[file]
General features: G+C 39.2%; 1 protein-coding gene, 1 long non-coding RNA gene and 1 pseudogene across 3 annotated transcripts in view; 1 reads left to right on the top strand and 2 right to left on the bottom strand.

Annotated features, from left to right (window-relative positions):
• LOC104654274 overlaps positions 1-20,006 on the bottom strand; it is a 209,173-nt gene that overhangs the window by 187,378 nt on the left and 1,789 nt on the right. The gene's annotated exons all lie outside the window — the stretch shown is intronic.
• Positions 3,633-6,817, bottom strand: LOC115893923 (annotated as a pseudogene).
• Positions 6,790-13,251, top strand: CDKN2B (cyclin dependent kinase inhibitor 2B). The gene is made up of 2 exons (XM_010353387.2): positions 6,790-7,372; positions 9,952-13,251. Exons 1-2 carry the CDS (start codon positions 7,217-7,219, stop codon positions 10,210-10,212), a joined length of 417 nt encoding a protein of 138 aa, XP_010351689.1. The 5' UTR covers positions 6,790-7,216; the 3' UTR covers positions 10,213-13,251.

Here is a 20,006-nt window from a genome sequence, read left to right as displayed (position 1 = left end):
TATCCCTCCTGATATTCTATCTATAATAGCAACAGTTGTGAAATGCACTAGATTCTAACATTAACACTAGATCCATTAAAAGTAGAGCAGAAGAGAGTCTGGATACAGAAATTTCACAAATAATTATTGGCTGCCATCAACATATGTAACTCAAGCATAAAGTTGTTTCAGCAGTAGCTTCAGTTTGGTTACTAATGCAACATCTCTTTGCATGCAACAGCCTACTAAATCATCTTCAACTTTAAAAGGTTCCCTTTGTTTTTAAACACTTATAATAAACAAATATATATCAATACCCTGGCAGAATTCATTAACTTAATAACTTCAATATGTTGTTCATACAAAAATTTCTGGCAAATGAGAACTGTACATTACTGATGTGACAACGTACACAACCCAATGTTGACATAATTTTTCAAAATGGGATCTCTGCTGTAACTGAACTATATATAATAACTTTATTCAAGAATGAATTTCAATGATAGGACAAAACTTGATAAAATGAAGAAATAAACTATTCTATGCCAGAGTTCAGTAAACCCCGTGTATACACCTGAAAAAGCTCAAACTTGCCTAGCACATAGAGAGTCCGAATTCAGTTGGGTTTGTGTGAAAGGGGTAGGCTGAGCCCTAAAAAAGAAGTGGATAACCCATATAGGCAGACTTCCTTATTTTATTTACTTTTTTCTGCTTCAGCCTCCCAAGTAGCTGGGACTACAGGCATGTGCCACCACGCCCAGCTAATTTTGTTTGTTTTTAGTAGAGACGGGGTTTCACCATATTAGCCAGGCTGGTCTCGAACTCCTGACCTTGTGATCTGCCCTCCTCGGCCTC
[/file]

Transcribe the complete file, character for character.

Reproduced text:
General features: G+C 39.2%; 1 protein-coding gene, 1 long non-coding RNA gene and 1 pseudogene across 3 annotated transcripts in view; 1 reads left to right on the top strand and 2 right to left on the bottom strand.

Annotated features, from left to right (window-relative positions):
• LOC104654274 overlaps positions 1-20,006 on the bottom strand; it is a 209,173-nt gene that overhangs the window by 187,378 nt on the left and 1,789 nt on the right. The gene's annotated exons all lie outside the window — the stretch shown is intronic.
• Positions 3,633-6,817, bottom strand: LOC115893923 (annotated as a pseudogene).
• Positions 6,790-13,251, top strand: CDKN2B (cyclin dependent kinase inhibitor 2B). The gene is made up of 2 exons (XM_010353387.2): positions 6,790-7,372; positions 9,952-13,251. Exons 1-2 carry the CDS (start codon positions 7,217-7,219, stop codon positions 10,210-10,212), a joined length of 417 nt encoding a protein of 138 aa, XP_010351689.1. The 5' UTR covers positions 6,790-7,216; the 3' UTR covers positions 10,213-13,251.

Here is a 20,006-nt window from a genome sequence, read left to right as displayed (position 1 = left end):
TATCCCTCCTGATATTCTATCTATAATAGCAACAGTTGTGAAATGCACTAGATTCTAACATTAACACTAGATCCATTAAAAGTAGAGCAGAAGAGAGTCTGGATACAGAAATTTCACAAATAATTATTGGCTGCCATCAACATATGTAACTCAAGCATAAAGTTGTTTCAGCAGTAGCTTCAGTTTGGTTACTAATGCAACATCTCTTTGCATGCAACAGCCTACTAAATCATCTTCAACTTTAAAAGGTTCCCTTTGTTTTTAAACACTTATAATAAACAAATATATATCAATACCCTGGCAGAATTCATTAACTTAATAACTTCAATATGTTGTTCATACAAAAATTTCTGGCAAATGAGAACTGTACATTACTGATGTGACAACGTACACAACCCAATGTTGACATAATTTTTCAAAATGGGATCTCTGCTGTAACTGAACTATATATAATAACTTTATTCAAGAATGAATTTCAATGATAGGACAAAACTTGATAAAATGAAGAAATAAACTATTCTATGCCAGAGTTCAGTAAACCCCGTGTATACACCTGAAAAAGCTCAAACTTGCCTAGCACATAGAGAGTCCGAATTCAGTTGGGTTTGTGTGAAAGGGGTAGGCTGAGCCCTAAAAAAGAAGTGGATAACCCATATAGGCAGACTTCCTTATTTTATTTACTTTTTTCTGCTTCAGCCTCCCAAGTAGCTGGGACTACAGGCATGTGCCACCACGCCCAGCTAATTTTGTTTGTTTTTAGTAGAGACGGGGTTTCACCATATTAGCCAGGCTGGTCTCGAACTCCTGACCTTGTGATCTGCCCTCCTCGGCCTC